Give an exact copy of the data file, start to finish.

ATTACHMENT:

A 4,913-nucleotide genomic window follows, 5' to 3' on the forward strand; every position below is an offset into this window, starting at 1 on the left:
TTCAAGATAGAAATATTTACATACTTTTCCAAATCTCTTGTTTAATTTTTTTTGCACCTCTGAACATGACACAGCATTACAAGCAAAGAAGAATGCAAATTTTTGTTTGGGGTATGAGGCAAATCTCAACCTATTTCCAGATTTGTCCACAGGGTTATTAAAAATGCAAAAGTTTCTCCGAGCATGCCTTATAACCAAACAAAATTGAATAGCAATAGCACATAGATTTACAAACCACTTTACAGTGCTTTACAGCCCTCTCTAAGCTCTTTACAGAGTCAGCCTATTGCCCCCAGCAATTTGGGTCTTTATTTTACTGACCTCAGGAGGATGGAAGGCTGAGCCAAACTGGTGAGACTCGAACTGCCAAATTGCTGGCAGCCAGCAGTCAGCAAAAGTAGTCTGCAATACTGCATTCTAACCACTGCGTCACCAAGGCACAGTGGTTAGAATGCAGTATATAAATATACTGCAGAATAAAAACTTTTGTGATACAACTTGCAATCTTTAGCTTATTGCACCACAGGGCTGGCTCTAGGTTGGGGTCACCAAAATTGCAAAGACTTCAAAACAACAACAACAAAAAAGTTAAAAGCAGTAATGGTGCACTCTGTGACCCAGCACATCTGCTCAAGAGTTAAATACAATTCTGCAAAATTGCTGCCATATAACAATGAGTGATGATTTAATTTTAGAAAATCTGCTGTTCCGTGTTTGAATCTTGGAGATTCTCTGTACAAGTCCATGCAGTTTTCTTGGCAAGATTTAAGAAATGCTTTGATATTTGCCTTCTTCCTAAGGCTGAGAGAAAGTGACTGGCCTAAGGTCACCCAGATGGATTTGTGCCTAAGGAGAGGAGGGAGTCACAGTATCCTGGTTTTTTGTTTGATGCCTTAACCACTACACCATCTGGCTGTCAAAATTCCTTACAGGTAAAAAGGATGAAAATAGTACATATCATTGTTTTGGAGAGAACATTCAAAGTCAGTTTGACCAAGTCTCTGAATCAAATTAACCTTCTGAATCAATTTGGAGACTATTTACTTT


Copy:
A 4,913-nucleotide genomic window follows, 5' to 3' on the forward strand; every position below is an offset into this window, starting at 1 on the left:
TTCAAGATAGAAATATTTACATACTTTTCCAAATCTCTTGTTTAATTTTTTTTGCACCTCTGAACATGACACAGCATTACAAGCAAAGAAGAATGCAAATTTTTGTTTGGGGTATGAGGCAAATCTCAACCTATTTCCAGATTTGTCCACAGGGTTATTAAAAATGCAAAAGTTTCTCCGAGCATGCCTTATAACCAAACAAAATTGAATAGCAATAGCACATAGATTTACAAACCACTTTACAGTGCTTTACAGCCCTCTCTAAGCTCTTTACAGAGTCAGCCTATTGCCCCCAGCAATTTGGGTCTTTATTTTACTGACCTCAGGAGGATGGAAGGCTGAGCCAAACTGGTGAGACTCGAACTGCCAAATTGCTGGCAGCCAGCAGTCAGCAAAAGTAGTCTGCAATACTGCATTCTAACCACTGCGTCACCAAGGCACAGTGGTTAGAATGCAGTATATAAATATACTGCAGAATAAAAACTTTTGTGATACAACTTGCAATCTTTAGCTTATTGCACCACAGGGCTGGCTCTAGGTTGGGGTCACCAAAATTGCAAAGACTTCAAAACAACAACAACAAAAAAGTTAAAAGCAGTAATGGTGCACTCTGTGACCCAGCACATCTGCTCAAGAGTTAAATACAATTCTGCAAAATTGCTGCCATATAACAATGAGTGATGATTTAATTTTAGAAAATCTGCTGTTCCGTGTTTGAATCTTGGAGATTCTCTGTACAAGTCCATGCAGTTTTCTTGGCAAGATTTAAGAAATGCTTTGATATTTGCCTTCTTCCTAAGGCTGAGAGAAAGTGACTGGCCTAAGGTCACCCAGATGGATTTGTGCCTAAGGAGAGGAGGGAGTCACAGTATCCTGGTTTTTTGTTTGATGCCTTAACCACTACACCATCTGGCTGTCAAAATTCCTTACAGGTAAAAAGGATGAAAATAGTACATATCATTGTTTTGGAGAGAACATTCAAAGTCAGTTTGACCAAGTCTCTGAATCAAATTAACCTTCTGAATCAATTTGGAGACTATTTACTTT